Saturday, November 09, 2013

Valuing Bitcoin

Joe Weisenthal presents this … uhm, interesting slide that tries to impute a price for Bitcoin based on the market value of Western Union and PayPal, as well as the monetary base of Turkey or 5% of gold.

The best arguments for the long-term viability of Bitcoin that I have seen revolve around its usefulness for making payments. If Bitcoin becomes a popular way to make instant payments, rather than as an investments, then the value of Bitcoin will mainly derive from the fact that you need Bitcoin to make Bitcoin payments.

Western Union processed $71 billion in transactions in 2012.* If you assume that each bitcoin can, in practice, be used once per day for payments (allowing some for “investment” purposes and the need to keep some around in case you need to make payments), you need only $195 million in Bitcoin to make payments. So a bitcoin would only be worth about $16 to be as big as Western Union.

ACH, which processes most small-value payments in the US, handled $36.9 trillion in 2012. If Bitcoin payments become as big as, say, 5% of ACH, we would have a price per bitcoin of about $1,700.

The key assumption here is probably the velocity of circulation of Bitcoin. Perhaps a commenter who makes frequent Bitcoin payments can give us a better estimate. You could imagine a scenario where payment consumers hardly need to keep any bitcoins around, so each bitcoin can turn over dozens of times a day.

* It is probably more in 2013, but then again there are probably more than 11.9 million bitcoins around today.


  1. Anonymous1:33 PM

    Gold is the "primary global store of value" now?

    It's not clear that Bitcoin will ever be truly competitive as a method for making instant transactions. It's not instantaneous, it doesn't have negligible transaction fees, there's a tradeoff between fast and cheap that's only going to get worse as mining gets less lucrative, and it's pretty difficult to get actual currency into and out of Bitcoin. It's also not apparent that the USP feature of "decentralized currency" has any relevance to its potential value as a tool for easy quick transactions.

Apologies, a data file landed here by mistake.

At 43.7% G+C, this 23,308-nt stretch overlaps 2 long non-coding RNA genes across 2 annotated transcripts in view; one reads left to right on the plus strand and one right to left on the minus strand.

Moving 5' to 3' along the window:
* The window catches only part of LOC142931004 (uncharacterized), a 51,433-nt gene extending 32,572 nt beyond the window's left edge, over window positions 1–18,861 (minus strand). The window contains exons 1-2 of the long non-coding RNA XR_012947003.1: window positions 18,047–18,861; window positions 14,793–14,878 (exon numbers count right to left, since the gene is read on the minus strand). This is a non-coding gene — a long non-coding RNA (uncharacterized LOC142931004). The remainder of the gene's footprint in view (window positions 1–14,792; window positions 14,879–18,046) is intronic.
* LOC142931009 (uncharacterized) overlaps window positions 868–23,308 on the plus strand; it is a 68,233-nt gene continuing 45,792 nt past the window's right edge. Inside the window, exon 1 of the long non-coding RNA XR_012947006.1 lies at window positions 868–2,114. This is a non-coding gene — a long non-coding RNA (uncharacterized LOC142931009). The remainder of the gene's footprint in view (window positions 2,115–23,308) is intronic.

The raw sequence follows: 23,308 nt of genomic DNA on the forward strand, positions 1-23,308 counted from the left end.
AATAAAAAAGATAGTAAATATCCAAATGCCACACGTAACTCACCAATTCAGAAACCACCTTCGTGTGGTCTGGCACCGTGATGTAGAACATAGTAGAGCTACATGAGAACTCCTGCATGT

2. I think the evidence given is in itself indicative of why BitCoin won't do as well as they claim. Western Union started more than 150 years ago, while PayPal started less than 20 years ago, yet PayPal is at roughly double the value. What this tells you is that the payments market is highly competitive and newcomers can and do outstrip established players.

    There will be more crypto-currencies and they will compete with one another, thus driving the prices down. Having said that, no one wants to be sitting with a crypto-currency when there are only three or four other users so starting a new network in this way is not a trivial thing to do... but it can be done. PayPal did it to Western Union, and Bitcoin is doing it to PayPal.

    Finally, it also comes down to the governments of the world and how hard they want to crack down on something that eats into their ability to print new money. Very difficult to predict what they are going to do and when. It appears that the Chinese government is actually encouraging citizens to buy Bitcoin, but no one knows why.

  3. We don't even need new cryptocurrency technology: there is nothing stopping anybody from duplicating bitcoin into citcoin, ditcoin, etc. As soon as it is done once, and the new entrant mines the easy coins, there would be a rush to duplicate those efforts and a huge crash in coin values as numerous valueless currencies proliferate.

    I'd guess that this is bound to happen if velocity keeps increasing: we would reach a limit to velocity that will create a need for more coins.

  4. A recent Chicago Fed Letter ( suggests that the maximum velocity of a bitcoin is once per hour; it also suggests that the maximum number of bitcoins will be permanently capped at about 21 million, which suggests some additional issues to consider. ("And that's not to mention the aerial photography"--"Alice's Restaurant" reference to other difficulties...)

  5. Incidentally, one additional issue about payment channels such as Western Union or PayPal or ACH is that they have not tried to create new media for payment; they use existing currencies. I suspect that lowers their cost of doing business and also makes entry into the payment-processing business easier.


    That's about 250k btc/day. We know that something like 1-2 million bitcoins have been lost. So assuming 9.6 million btc stock transacting 250k btc/day, giving a velocity around once / 38 days.